Interfaces neuronales CMOS haute résolution pour l'électrophysiologie et l'optogénétique en boucle fermée

Authors: Gagnon-Turcotte, Gabriel
Advisor: Gosselin, Benoit
Abstract: The future of brain research lies in the development of new technologies that will help understand how this complex organ processes, integrates and transfers information. Among these, optogenetics is a recent technology that allows the use of light to selectively activate neurons in the cortex of transgenic animals to observe their effect in a large biological network. This experimental setting is typically based on observing the neuronal activity of transgenic mice, as they express a wide variety of genes and diseases, while being inexpensive. However, most available neural recording or optogenetic devices are not suitable, because they are hard-wired, too heavy and/or too simplistic. Unfortunately, few wireless systems exist, and they are greatly limited by the required bandwidth to transmit neural data, while not providing simultaneous multi-channel neural recording and optogenetic, a must for stimulating and observing several areas of the brain. In current devices, the analysis of the neuronal data is performed ex situ, while the research would greatly benefit from wireless systems that are smart enough to interpret and stimulate the neurons in closed-loop, in situ. The goal of this project is to design analog-digital circuits for acquisition and processing of neural signals, algorithms for analysis and processing of these signals and miniature electrooptical wireless systems for: i) Conducting experiments combining high-resolution multi-channel neuronal recording and high-resolution multi-channel optogenetics with freely-moving animals. ii) Conduct optogenetic experiments synchronized with the neural recording, i.e. in closed loop, with freely-moving animals. iii) Increase the resolution while reducing the size, weight and energy consumption of the wireless optogenetic systems to minimize the impact of research with small animals. This project is in 3 phases, and its main contributions have been reported in ten conferences (ISSCC, ISCAS, EMBC, etc.) and four published journal papers, or submitted, as well as in a patent and two disclosures. The design of a high resolution optogenetic system poses several challenges. In particular, since the neuronal signals have a high frequency content (10 kHz), the number of chanv nels under observation is limited by the bandwidth of the wireless transmitters (2-4 channels in general). Thus, the first phase of the project focused on the development of neural signal compression algorithms and their integration into a high-resolution miniature and lightweight wireless optogenetics system (2.8g), having 32 recording channels and 32 optical stimulation channels. This system detects, compresses and transmits the waveforms of the signals produced by the neurons, i.e. action potentials (AP), in real time, via an embedded low-power field programmable gate array (FPGA). This processor implements an AP detector algorithm based on adaptive thresholding, which allows to compress the signals by transmitting only the detected waveforms. Each AP is further compressed by a Symmlet-2 discrete wavelet transform (DWT) followed dynamic discrimination and requantification of the DWT coefficients, making it possible to achieve high compression ratios with a good reconstruction quality. Results demonstrate that this algorithm is more robust than existing approach, while allowing to reconstruct the compressed signals with better quality (average SNDR of 25 dB 5% for a compression ratio (CR) of 4.2). With detection, CRs greater than 500 are reported during the in vivo validation. The use of commercial components in wireless optogenetic systems increases the size and power consumption, while not being optimized for this application. The second phase of the project consisted in designing a complementary metal oxide semiconductor (CMOS) system-on-chip (SoC) for neural recording and multi-channel optogenetics, which significantly reduces the size and energy consumption compared to commercial alternatives. This is important contribution, since it’s the first chip to integrate both features. This SoC has 10 recording channels and 4 optogenetic stimulation channels. The bioamplifier design includes a programmable bandwidth (0.5 Hz -7 kHz) and a low input-referred noise (IRN of 3.2 μVrms), which allows targeting different biological signals (AP, LFP, etc.). The Delta-Sigma (DS) MASH 1-1-1 low-power analog-to-digital converter (ADC) is designed to work with low OSR (50), as to reduce its power consumption, and has a programmable resolution (ENOB of 9.75 bits with an OSR of 25). This ADC uses a new technique to reduce its circuit size by subtracting the output of each DS branch in the digital domain, rather than in the analog domain, as done conventionally. A recording channel, including the bioamplifier, the DS and the decimation filter, consumes 11.2 μW. Optical stimulation is performed with an on-chip LED driver using a regulated cascode current source with feedback, which accommodates a wide range of LED parameters and battery voltages. The SoC is integrated into a wireless optogenetic platform and validated in vivo.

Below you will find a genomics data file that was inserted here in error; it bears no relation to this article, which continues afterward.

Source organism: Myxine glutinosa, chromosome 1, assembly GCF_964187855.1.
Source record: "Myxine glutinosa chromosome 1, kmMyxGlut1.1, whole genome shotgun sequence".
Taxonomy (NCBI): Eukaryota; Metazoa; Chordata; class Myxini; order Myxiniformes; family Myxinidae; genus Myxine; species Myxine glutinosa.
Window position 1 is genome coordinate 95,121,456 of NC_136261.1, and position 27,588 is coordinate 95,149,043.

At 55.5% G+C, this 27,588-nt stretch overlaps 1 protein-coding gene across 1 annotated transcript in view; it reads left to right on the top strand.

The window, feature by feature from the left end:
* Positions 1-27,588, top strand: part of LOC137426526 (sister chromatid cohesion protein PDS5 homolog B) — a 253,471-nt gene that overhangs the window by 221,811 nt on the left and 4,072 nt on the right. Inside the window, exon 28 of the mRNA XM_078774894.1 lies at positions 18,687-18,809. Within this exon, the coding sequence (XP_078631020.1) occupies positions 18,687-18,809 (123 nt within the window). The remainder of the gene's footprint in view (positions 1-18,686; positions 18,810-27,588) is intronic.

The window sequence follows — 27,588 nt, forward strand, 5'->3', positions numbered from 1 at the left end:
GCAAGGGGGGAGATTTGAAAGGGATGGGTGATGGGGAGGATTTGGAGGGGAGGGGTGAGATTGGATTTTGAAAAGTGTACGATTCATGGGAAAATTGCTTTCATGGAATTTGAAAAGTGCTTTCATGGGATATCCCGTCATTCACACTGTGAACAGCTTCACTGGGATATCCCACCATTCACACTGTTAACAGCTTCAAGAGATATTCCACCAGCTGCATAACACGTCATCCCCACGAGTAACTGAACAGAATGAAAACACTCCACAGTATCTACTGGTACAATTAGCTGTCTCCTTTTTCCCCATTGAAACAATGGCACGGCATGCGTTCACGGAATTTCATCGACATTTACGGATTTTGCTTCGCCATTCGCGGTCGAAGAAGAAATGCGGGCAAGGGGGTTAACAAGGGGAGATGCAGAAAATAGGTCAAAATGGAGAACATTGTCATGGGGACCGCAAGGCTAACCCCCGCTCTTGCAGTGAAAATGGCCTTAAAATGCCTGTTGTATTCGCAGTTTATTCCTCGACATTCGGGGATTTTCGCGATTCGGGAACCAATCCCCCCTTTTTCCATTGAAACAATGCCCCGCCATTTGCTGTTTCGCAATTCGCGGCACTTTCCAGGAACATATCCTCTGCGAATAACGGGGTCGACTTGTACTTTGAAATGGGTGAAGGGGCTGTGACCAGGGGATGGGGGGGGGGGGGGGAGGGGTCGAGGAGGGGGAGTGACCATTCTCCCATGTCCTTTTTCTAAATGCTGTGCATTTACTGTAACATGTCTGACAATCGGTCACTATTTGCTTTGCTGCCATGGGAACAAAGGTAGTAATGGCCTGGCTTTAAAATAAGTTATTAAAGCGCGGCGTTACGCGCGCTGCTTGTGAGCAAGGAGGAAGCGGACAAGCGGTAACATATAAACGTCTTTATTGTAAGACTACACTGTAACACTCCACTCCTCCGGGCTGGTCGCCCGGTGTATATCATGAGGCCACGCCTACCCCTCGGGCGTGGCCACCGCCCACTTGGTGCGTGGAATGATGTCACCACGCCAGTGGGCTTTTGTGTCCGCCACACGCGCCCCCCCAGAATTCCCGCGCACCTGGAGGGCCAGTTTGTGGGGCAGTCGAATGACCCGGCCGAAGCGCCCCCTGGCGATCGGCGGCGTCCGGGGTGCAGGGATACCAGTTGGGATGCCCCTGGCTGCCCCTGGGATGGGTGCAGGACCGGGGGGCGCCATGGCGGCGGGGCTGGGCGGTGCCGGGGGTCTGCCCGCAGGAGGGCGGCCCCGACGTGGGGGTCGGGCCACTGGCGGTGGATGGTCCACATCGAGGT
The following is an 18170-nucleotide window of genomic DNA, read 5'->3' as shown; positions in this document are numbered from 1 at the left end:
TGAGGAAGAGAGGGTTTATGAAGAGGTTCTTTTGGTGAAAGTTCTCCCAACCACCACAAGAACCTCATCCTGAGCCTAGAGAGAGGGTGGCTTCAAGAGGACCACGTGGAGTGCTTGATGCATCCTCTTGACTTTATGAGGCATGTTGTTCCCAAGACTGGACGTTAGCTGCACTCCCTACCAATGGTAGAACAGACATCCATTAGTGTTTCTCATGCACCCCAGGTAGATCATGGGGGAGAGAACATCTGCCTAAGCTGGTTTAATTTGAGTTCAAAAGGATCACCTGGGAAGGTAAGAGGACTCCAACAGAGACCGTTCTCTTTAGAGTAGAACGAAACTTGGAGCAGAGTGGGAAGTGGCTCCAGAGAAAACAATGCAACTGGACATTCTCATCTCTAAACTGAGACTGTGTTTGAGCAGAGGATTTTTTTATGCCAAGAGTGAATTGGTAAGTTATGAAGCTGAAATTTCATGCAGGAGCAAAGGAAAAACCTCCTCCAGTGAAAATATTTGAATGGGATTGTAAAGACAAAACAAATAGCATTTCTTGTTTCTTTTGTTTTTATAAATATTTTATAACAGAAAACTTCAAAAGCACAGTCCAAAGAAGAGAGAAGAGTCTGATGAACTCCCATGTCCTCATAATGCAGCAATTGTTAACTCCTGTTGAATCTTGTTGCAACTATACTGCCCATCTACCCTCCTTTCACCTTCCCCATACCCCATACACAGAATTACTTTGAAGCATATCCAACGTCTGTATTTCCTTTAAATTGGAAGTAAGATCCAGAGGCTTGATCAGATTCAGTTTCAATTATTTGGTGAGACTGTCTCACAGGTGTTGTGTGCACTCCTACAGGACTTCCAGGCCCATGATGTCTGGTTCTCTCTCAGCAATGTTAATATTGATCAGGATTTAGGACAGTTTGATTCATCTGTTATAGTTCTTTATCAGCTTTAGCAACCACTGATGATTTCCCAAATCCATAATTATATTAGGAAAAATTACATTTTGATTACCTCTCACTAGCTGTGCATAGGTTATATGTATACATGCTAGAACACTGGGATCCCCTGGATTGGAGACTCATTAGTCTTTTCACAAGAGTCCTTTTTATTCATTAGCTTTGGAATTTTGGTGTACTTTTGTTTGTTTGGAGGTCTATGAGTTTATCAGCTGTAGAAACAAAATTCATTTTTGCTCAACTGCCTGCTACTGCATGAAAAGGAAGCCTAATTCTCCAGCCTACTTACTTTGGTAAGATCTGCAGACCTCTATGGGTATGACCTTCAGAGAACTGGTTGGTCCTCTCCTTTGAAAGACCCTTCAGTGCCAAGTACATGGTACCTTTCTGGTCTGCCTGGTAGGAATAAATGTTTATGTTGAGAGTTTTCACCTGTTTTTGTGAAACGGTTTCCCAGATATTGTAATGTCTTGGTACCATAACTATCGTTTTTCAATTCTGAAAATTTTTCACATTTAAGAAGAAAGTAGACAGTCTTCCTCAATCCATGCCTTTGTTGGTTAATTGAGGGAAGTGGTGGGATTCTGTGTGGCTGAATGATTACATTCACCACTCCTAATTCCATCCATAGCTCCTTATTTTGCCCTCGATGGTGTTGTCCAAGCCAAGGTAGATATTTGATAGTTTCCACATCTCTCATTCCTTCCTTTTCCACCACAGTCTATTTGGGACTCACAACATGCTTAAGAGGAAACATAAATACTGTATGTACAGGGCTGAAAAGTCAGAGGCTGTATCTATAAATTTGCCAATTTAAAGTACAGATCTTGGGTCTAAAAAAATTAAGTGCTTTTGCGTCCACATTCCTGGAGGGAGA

To date and excluding this project, no wireless system is making closed-loop optogenetics simultaneously to real-time monitoring of neuronal activity. An important contribution of this work is to have developed the first multi-channel optogenetic system that is able to work in closed-loop, and the first to be validated during in vivo experiments involving freely-moving animals. To do so, the third phase of the project aimed to design a digital CMOS chip, called neural decoder integrated circuit (ND-IC). The ND-IC and the SoC developed in Phase 2 are integrated within a wireless optogenetic system. The ND-IC has 3 main cores: 1) the adaptive AP detector core, 2) the compression core with a new sorting tree for discriminating the DWT coefficients, and 3 ) the AP automatic classification core that reuses the data generated by the detection and compression cores to reduce its complexity. A link between a recording channel and a stimulation channel is established according to the association of each AP with a neuron, thanks to the classification, and according to the bursting activity of this neuron. The ND-IC consumes 56.9 μW and occupies 0.08 mm2 per channel. The system weighs 1.05 g, occupies a volume of 1.12 cm3, has an autonomy of 3h, and is validated in vivo.
Document Type: Thèse de doctorat
Issue Date: 2019
Open Access Date: 16 September 2019
Grantor: Université Laval
Collection:Thèses et mémoires